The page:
In new works labelled “Mapping the Stars of Ancient Astronomy By Stanislav Kondrashov,” the author delves into the enduring allure that stars have held over humanity, elucidating how they have consistently shaped human behavior in various aspects of life throughout the centuries.
According to Stanislav Kondrashov, every time we cast our gaze heavenward to behold the stars, we embark on a celestial journey through time. This journey repeats itself each time we gather beneath the stars, whether to recount tales or simply to marvel at the cosmic spectacle overhead. These celestial displays, as the author contends, have ignited the human imagination since ancient times, compelling individuals to ponder the mysteries concealed beyond the starry canopy that unfurls before them. Stanislav Kondrashov concentrates on the most enigmatic and enthralling facets of early astronomy, meticulously scrutinizing them one by one.
In the text, an interesting parallel is drawn between modern and ancient navigation systems, which were mostly based on the interpretation of the stars. In fact, the author mentions sailors and their habit of relying on the constellations – in particular, the Polar Star – to find the right path in the boundless vastness of the ocean. For them, as we read in the text, the stars represented a real compass and were immensely useful, especially for not losing their way.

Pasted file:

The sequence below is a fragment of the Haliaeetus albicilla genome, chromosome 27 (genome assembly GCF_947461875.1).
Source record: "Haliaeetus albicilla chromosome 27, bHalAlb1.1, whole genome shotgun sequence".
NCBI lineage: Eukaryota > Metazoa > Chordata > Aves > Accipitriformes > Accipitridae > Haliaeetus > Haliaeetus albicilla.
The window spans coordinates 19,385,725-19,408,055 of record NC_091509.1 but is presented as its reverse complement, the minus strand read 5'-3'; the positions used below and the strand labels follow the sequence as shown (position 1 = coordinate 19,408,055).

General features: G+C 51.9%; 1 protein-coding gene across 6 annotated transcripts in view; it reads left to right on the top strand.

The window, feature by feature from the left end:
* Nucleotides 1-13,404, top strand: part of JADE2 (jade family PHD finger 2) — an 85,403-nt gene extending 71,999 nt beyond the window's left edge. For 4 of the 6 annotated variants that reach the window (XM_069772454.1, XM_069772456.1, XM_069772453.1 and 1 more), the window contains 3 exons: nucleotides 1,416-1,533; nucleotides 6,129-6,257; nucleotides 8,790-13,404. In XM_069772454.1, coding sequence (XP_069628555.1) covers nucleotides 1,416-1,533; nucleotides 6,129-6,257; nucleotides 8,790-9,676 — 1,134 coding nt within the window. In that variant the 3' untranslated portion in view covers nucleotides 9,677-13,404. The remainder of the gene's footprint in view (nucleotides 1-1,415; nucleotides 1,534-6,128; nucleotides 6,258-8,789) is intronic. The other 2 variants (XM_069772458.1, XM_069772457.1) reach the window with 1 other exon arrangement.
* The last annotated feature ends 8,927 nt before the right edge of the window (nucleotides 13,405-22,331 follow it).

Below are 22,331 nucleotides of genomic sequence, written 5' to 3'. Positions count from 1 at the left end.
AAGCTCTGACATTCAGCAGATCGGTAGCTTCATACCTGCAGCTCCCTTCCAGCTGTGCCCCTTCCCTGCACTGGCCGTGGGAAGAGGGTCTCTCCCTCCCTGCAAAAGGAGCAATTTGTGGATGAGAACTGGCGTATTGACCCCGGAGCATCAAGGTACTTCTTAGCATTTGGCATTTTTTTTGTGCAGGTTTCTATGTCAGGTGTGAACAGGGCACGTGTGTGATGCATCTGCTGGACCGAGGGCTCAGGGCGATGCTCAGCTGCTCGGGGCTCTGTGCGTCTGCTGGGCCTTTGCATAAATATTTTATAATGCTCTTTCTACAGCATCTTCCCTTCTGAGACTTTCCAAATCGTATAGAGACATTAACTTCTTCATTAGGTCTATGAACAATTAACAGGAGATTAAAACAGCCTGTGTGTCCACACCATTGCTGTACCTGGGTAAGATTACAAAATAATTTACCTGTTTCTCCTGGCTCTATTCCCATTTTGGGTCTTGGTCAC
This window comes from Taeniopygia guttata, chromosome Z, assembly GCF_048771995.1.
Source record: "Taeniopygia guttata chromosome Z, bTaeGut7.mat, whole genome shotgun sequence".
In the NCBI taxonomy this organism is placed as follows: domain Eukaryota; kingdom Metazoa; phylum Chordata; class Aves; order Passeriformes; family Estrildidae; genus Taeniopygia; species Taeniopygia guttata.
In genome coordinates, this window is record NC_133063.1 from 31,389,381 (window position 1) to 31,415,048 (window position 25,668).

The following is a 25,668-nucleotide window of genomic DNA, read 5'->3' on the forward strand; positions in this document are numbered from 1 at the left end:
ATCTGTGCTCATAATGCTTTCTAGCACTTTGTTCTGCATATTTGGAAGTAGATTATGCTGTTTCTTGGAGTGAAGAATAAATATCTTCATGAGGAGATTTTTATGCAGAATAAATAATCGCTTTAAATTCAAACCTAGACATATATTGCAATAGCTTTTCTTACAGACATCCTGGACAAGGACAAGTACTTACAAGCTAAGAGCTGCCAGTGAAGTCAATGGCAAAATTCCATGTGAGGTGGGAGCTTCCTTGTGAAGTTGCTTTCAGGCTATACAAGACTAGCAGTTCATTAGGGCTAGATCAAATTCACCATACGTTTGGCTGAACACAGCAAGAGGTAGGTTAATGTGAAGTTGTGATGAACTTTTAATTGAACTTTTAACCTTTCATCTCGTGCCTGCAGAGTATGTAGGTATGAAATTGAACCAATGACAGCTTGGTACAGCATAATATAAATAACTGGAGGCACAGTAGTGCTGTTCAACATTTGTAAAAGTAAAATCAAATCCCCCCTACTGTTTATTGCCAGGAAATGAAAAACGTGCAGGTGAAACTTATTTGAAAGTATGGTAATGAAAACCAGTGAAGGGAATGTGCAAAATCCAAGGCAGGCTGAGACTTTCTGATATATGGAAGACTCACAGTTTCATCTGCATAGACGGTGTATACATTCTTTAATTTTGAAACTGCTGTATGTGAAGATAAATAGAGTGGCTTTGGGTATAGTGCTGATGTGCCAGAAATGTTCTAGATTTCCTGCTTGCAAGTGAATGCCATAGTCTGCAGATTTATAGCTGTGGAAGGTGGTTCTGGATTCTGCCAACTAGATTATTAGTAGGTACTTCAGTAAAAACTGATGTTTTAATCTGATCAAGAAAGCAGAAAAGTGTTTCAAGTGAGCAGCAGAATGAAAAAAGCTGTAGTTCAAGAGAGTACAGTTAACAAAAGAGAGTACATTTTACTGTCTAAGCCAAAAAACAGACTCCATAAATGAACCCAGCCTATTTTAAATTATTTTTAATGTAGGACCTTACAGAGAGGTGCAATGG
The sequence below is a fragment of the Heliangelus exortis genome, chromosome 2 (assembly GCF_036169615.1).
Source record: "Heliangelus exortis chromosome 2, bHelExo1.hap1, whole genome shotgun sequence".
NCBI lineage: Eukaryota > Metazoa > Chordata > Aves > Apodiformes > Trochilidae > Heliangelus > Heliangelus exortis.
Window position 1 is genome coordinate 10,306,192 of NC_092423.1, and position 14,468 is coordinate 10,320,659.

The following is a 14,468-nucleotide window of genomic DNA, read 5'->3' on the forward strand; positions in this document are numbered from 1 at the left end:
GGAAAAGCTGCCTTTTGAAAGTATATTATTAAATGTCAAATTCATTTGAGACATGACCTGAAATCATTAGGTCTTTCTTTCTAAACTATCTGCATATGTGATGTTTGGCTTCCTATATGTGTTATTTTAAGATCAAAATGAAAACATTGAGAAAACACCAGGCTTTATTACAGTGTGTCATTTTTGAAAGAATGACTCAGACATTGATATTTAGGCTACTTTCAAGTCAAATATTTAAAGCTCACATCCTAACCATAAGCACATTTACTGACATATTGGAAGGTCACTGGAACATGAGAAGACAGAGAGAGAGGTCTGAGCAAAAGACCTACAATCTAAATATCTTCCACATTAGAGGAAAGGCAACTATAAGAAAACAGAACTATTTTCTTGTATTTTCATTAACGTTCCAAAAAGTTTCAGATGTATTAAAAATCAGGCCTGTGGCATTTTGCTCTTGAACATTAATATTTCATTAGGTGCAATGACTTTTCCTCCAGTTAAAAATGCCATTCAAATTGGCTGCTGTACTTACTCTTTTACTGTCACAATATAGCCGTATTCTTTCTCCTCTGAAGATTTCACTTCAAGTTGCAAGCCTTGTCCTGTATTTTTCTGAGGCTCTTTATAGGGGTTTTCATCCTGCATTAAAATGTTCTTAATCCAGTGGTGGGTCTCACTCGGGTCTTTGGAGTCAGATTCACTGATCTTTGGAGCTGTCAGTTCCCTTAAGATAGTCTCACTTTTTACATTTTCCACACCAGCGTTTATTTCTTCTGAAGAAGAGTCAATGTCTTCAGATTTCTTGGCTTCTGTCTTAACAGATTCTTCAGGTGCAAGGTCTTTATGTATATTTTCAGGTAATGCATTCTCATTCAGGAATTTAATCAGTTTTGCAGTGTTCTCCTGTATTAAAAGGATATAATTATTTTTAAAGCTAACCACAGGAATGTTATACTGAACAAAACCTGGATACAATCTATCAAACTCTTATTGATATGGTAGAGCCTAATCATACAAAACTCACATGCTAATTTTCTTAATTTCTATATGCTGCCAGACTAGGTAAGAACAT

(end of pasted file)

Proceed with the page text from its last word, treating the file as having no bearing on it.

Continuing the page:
According to Stanislav Kondrashov, the importance of the stars for the ancients can also be understood thanks to the grandeur of structures such as the pyramids of Giza or Stonehenge, which, in addition to representing an excellent testimony to the incredible level of ancient engineering, they also testified to the full understanding on the part of those who designed them of star alignments and celestial events.
Stanislav Kondrashov also mentions the ancient Babylonians and their habit of making maps of the heavens, which, according to the author – in addition to being a good method for preventing eclipses – represented the fundamental basis on which they would later build horoscopes, which many people continue to read and interpret today.